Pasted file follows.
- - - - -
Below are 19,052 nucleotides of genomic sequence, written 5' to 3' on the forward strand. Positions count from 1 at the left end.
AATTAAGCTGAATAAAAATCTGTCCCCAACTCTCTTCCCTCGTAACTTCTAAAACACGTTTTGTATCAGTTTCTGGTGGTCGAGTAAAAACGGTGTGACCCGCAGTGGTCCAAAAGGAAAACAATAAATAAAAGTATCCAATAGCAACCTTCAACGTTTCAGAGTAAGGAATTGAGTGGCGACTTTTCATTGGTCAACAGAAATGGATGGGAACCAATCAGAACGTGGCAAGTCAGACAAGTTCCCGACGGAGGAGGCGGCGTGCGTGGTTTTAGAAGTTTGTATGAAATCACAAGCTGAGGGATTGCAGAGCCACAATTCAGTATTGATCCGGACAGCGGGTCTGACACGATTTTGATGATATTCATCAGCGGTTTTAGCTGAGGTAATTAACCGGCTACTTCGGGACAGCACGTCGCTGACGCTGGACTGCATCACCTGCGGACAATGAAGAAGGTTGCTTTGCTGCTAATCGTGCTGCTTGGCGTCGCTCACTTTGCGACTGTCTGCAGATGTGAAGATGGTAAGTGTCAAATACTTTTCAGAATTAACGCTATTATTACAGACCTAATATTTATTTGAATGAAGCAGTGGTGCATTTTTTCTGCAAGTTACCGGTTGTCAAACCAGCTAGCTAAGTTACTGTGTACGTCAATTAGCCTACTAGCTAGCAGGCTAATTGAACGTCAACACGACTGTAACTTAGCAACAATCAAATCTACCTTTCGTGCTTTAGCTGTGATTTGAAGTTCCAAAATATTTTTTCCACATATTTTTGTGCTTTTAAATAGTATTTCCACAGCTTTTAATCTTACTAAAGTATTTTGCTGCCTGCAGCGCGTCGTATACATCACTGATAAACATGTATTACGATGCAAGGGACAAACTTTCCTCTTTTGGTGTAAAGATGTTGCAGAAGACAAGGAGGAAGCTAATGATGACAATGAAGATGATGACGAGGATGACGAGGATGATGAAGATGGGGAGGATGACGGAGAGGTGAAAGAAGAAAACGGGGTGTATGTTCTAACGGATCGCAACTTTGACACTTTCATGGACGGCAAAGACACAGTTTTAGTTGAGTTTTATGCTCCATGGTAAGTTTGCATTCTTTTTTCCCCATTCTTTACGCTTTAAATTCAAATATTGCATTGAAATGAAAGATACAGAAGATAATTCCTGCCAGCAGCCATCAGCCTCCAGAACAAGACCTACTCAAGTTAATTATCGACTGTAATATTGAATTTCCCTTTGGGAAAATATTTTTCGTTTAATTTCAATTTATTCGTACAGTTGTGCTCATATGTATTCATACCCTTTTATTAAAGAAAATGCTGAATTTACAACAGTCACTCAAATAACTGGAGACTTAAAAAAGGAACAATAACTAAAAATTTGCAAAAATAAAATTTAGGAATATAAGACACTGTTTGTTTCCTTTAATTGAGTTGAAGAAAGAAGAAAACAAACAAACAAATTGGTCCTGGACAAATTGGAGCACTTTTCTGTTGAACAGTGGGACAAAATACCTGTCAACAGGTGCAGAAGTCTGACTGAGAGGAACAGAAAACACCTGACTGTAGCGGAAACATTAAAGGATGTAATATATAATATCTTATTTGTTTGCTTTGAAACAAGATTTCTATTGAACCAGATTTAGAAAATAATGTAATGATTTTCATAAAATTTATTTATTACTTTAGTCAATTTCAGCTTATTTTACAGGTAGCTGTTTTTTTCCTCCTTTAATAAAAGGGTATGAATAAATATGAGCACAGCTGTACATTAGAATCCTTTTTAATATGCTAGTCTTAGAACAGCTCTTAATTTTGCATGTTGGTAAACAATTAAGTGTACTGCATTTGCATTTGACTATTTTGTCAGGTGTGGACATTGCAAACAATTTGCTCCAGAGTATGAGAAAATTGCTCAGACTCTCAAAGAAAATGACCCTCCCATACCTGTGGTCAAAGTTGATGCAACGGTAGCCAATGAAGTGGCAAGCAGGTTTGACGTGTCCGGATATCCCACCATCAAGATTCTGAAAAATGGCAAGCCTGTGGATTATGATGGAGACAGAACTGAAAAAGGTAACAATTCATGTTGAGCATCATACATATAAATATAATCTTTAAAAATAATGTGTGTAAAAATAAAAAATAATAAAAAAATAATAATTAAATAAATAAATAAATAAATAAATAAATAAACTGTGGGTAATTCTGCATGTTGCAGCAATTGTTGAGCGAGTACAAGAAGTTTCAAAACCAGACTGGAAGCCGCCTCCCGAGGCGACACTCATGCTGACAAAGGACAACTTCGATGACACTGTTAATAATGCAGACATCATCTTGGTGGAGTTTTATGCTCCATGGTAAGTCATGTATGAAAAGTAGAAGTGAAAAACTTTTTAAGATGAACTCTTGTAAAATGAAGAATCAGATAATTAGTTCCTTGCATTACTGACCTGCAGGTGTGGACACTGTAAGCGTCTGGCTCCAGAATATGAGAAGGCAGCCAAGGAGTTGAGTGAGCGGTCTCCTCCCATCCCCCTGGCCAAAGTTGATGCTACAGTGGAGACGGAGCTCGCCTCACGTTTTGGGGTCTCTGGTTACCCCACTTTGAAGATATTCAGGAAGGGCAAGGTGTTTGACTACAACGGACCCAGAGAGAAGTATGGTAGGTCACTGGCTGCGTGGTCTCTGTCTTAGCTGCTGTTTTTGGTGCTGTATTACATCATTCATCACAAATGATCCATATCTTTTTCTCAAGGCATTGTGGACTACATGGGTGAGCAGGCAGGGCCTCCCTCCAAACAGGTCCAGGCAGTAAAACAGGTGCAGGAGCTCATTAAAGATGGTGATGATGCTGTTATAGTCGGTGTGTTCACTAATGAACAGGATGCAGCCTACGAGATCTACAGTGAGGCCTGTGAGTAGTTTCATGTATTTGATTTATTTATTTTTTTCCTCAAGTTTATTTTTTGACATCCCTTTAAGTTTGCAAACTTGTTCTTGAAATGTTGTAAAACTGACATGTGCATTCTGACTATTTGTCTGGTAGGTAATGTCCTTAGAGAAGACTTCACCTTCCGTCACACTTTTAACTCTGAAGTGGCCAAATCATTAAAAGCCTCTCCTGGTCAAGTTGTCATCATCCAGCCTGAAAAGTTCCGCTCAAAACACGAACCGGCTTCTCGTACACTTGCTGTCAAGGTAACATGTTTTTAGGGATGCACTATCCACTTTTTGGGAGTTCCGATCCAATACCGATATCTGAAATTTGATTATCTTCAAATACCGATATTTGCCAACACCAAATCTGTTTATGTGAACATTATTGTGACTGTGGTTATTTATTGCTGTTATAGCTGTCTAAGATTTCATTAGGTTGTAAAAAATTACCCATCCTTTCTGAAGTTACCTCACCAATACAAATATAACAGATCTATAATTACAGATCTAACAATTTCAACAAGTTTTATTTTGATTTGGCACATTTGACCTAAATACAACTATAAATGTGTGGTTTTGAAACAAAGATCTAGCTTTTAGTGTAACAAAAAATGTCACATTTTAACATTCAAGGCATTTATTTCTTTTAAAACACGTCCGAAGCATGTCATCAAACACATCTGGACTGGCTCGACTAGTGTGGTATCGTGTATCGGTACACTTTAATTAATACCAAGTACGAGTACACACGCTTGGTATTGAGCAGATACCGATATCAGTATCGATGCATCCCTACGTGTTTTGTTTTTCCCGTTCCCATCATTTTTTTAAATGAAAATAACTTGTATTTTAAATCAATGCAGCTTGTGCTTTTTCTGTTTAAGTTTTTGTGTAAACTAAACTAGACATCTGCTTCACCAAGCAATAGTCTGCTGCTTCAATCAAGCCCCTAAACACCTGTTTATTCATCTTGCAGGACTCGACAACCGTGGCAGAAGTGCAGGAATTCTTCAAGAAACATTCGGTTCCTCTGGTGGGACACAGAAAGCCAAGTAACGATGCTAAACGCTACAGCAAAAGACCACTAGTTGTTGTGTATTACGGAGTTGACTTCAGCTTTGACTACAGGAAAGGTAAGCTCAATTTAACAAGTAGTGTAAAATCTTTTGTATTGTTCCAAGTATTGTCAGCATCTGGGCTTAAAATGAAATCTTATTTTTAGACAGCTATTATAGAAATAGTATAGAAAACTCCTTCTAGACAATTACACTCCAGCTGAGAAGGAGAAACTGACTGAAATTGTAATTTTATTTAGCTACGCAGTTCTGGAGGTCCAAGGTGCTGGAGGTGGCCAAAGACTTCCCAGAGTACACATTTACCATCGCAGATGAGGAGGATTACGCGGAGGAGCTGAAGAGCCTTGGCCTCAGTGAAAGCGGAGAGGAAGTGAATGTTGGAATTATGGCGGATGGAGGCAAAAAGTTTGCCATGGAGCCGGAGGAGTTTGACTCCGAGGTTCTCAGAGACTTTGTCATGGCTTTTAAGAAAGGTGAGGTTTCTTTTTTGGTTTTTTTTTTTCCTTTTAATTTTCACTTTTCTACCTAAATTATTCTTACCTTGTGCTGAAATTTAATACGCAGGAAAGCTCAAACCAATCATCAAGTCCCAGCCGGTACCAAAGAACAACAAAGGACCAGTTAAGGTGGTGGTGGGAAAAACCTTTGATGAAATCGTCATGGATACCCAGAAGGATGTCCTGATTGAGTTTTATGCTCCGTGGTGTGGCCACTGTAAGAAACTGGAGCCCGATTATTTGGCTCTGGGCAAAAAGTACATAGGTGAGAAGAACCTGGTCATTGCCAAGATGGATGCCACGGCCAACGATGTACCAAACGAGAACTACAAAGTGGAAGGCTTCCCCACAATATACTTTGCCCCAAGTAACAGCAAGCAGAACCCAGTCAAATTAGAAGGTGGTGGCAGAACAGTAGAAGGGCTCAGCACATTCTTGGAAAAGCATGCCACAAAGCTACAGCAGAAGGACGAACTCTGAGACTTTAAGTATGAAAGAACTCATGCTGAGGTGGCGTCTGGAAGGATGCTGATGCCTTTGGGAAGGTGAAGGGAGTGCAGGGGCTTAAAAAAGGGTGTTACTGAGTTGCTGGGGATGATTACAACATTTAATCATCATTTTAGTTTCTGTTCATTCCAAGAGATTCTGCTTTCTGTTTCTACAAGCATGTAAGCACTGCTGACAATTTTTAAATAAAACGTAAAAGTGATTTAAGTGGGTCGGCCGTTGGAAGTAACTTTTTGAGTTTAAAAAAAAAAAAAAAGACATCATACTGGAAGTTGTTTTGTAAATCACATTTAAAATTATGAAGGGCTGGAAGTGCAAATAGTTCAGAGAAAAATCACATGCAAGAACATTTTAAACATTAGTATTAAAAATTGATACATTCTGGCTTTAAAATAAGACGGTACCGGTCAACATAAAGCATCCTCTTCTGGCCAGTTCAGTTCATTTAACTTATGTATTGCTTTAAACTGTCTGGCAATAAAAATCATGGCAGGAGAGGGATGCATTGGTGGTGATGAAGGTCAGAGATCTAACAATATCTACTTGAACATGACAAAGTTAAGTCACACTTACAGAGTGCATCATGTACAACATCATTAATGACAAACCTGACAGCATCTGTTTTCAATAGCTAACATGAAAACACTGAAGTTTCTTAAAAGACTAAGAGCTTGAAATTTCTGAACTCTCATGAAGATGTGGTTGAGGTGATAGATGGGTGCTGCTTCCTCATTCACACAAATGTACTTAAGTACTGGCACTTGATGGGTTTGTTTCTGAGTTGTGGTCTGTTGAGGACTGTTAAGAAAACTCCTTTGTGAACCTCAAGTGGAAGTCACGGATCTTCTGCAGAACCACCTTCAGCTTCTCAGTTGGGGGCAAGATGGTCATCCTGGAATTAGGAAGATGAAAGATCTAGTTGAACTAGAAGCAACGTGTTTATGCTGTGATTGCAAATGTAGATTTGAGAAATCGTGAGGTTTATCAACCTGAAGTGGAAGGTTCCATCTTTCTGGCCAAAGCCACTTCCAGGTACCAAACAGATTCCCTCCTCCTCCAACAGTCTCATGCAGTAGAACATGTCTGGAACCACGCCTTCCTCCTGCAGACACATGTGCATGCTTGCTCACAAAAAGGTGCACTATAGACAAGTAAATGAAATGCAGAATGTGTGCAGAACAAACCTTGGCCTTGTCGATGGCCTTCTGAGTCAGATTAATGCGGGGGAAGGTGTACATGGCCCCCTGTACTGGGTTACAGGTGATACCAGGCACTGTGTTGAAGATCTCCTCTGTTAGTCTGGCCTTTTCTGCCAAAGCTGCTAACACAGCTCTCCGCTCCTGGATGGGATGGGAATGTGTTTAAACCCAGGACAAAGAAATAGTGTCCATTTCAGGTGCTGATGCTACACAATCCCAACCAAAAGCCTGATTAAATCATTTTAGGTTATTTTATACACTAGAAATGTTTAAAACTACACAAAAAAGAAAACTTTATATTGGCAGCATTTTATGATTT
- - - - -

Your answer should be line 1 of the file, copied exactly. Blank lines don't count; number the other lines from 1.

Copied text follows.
Below are 19,052 nucleotides of genomic sequence, written 5' to 3' on the forward strand. Positions count from 1 at the left end.